Ask anyone what the worse bit of their run is and chances are they will say the first 10 minutes or so. We all know it. That feeling of having your worst enemy on your shoulder, cruelly whispering ‘you can’t do this’: your breathing is all over the place and you wonder if indeed you did lace into concrete shoes instead of trainers. Whilst we might not get as far as loving it, there are lots of things we can do to make it better.
Why does it happen:
Basically, all those physical and mental responses we get early on in any run, are our body’s way of saying, ‘what the hell are you asking me to do! You have got to be joking! when you ask it to go from ‘I’m very happy just existing’ to running. To use the analogy of the car, you are asking your body to go from cold start, it’s not been used for a while, to 5th gear and speeding along the motorway without making any gear changes.
A little bit of very simplified background…. (feel free to skip this and go straight to ‘what to do’)
Our bodies are fuelled by various different energy systems, some which require oxygen (aerobic) and others that don’t (anaerobic) and whilst they operate in parallel, each is suited to a particular intensity of effort. At the very top of the spectrum is the ‘Usain Bolt’ intensity, fuelled by a system which only lasts for around 10 seconds. It is no coincidence that the 100 m record is around this time. When it runs out, sprinters are relying on slowing down the least, rather than running faster. Very few of us will ever take part in a 100m sprint but this same energy system is present when we set off on those first few steps of a run, in fact when we go from resting to any activity. When this ‘B of the Bang’ source diminishes we switch to an energy system which uses stored glucose/glycogen but still doesn’t need oxygen and lasts for around 60 – 120 seconds. A by product of this is lactic acid: the stuff which makes our legs feel heavy, gives us shortness of breath (recognise any of these?). Beyond this we are left with the work horse, the aerobic energy system, which uses oxygen, carbohydrates, fats and proteins to create energy and if nurtured can go on indefinitely. So when we set off on that run our bodies use up the first 2 sources of energy in the first few minutes and then are left rapidly adjusting to use the 3rd. Pretty clever really. What we need to do is learn how to ease the transition.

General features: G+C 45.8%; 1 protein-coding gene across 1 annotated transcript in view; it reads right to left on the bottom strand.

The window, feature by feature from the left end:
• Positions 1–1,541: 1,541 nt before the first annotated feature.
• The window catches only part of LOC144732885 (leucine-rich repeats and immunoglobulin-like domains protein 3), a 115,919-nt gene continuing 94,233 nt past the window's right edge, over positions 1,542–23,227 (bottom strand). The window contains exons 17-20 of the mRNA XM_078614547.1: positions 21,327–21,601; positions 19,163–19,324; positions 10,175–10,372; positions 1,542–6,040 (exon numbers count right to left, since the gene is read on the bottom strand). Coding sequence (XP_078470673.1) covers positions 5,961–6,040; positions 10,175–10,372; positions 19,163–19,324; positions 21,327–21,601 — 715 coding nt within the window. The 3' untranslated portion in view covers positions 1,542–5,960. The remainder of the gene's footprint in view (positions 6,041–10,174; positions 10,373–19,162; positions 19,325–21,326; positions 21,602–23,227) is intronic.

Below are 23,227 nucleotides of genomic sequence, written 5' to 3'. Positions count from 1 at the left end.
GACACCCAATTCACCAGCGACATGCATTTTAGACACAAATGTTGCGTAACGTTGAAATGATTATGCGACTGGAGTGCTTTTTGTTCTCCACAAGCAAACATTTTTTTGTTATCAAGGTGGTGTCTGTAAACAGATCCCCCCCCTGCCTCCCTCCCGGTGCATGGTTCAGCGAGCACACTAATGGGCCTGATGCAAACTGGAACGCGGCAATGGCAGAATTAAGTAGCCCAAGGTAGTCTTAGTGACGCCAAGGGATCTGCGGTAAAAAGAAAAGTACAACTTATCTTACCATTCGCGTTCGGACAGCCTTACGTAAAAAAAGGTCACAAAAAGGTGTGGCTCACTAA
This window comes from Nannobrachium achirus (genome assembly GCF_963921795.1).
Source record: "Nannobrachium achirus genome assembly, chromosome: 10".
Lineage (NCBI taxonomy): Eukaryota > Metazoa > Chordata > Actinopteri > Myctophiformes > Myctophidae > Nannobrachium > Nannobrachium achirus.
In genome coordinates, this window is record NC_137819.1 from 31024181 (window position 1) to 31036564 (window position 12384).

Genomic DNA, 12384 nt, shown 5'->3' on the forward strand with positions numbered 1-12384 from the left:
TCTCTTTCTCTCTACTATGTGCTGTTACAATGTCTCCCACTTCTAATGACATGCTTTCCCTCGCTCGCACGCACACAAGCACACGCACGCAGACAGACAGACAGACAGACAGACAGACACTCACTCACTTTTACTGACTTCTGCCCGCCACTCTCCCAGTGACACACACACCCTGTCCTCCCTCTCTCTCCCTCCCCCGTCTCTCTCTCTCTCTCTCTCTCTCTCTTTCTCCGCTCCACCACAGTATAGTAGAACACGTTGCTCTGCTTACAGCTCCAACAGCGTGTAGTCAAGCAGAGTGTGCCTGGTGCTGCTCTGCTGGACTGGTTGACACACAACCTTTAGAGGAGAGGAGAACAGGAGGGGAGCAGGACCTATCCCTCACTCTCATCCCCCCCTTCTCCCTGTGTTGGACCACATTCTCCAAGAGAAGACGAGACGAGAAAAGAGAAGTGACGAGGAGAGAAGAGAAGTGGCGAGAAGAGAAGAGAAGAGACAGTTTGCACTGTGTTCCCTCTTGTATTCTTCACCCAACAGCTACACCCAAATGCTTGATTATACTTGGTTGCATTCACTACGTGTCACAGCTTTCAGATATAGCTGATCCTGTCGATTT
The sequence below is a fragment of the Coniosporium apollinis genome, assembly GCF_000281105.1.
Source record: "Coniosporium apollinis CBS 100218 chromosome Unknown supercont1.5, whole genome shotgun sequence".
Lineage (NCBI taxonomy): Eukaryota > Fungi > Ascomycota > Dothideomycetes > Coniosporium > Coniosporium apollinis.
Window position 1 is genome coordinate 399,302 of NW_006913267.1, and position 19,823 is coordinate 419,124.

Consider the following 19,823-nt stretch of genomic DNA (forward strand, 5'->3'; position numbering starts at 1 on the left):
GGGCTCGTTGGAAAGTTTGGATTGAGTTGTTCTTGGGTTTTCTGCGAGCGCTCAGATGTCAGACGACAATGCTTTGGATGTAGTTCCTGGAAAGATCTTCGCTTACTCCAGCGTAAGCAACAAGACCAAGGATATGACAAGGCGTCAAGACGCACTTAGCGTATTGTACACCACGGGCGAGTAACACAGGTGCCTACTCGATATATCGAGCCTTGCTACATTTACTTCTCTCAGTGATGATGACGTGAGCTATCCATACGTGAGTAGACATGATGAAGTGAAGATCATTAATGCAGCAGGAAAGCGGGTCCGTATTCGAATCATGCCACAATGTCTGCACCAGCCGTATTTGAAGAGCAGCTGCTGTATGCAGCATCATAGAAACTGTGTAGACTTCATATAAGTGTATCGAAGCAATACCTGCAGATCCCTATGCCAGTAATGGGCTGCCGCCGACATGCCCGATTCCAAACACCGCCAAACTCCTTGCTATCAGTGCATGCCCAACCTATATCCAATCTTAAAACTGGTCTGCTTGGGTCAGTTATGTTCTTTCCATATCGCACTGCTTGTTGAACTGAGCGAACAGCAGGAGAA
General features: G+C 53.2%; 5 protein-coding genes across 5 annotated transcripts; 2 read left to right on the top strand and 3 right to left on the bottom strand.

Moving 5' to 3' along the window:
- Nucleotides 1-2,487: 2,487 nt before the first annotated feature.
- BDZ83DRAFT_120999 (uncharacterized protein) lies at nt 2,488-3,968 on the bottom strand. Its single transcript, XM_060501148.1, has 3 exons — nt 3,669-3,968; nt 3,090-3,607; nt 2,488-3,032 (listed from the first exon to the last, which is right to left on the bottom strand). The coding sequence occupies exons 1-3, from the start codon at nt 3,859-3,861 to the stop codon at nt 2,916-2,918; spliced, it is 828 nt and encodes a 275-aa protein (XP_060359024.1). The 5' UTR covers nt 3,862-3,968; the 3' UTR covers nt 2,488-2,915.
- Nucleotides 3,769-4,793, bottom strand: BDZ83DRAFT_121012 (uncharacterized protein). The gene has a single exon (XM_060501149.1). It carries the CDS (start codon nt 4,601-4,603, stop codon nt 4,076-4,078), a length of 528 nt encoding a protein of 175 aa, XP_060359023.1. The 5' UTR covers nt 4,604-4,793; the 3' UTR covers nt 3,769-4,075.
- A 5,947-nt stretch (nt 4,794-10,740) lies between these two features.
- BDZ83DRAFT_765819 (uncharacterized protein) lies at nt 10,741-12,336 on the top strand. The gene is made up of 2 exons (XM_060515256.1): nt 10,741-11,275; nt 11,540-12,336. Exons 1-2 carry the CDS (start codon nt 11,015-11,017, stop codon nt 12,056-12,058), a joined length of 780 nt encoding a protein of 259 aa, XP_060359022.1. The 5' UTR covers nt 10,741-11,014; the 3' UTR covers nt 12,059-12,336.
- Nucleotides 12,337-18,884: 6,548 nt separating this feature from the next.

What can you do to make it better
WARM UP Getting your body and head ready for running is not a bolt on, nice to have. It does what it says on the tin and gets our heart, muscles and lungs ready and prepped for running. Going back to the energy systems, warming up means we have already acclimatised the body to needing more oxygen and so it doesn’t spend the first few minutes bringing in huge lungs fulls and feeling generally pants. The warmer your joints and muscles are before your start the less effort and therefore the less energy, oxygen they need when you get going running.
A warm up needs to be dynamic, full of movement and match the sort of exercise you are planning. A slow steady run equals a steady warm up whereas fast running needs some spurts of faster running in the warm up. Static stretching before a run is counter-productive as it makes muscles lengthen and not primed to run. A warm up also needs to be appropriate to you and the conditions. Some people take longer to warm up than others and you almost certainly need a longer warm up in colder weather. Warming up is turning on the engine and going through the gears.
Examples of warm ups: (min 5 mins)
- Brisk walk
Try different things and see what works for you. Many of us can feel a bit self conscious doing a warm up before a run and so use walking briskly away from people as part of it and then add in more. You need to be noticing your breathing and heart rate rise for it be an effective.
Not only do these things get you ready to run, they also are a simple way of adding in strength, mobility, balance work which will help your running long term.
PS you are less likely to get a stitch too.
START OFF SLOW Even with a good warm up it pays to start off at a slower pace and work up to the effort you want to be putting in for the majority of the run. And I use the term ‘effort’ deliberately, as using the less techy RPE (Rate of Perceived Effort) to gauge your run is far more effective and easier than heart rate or pace. Aim for a ‘chatty’ kind of running: you can pretty much hold a conversation rather than feeling really out of breath. If 1 is sitting down watching TV and 10 is maximum effort, you feel sick, then aim for around 4-6. Even though it may feel super slow, this level of effort produces the best results in terms of your overall fitness. You will speed up as you get fitter but your effort levels will feel the same. It is very common for runners and in particular new runners to start off too fast and then come unstuck.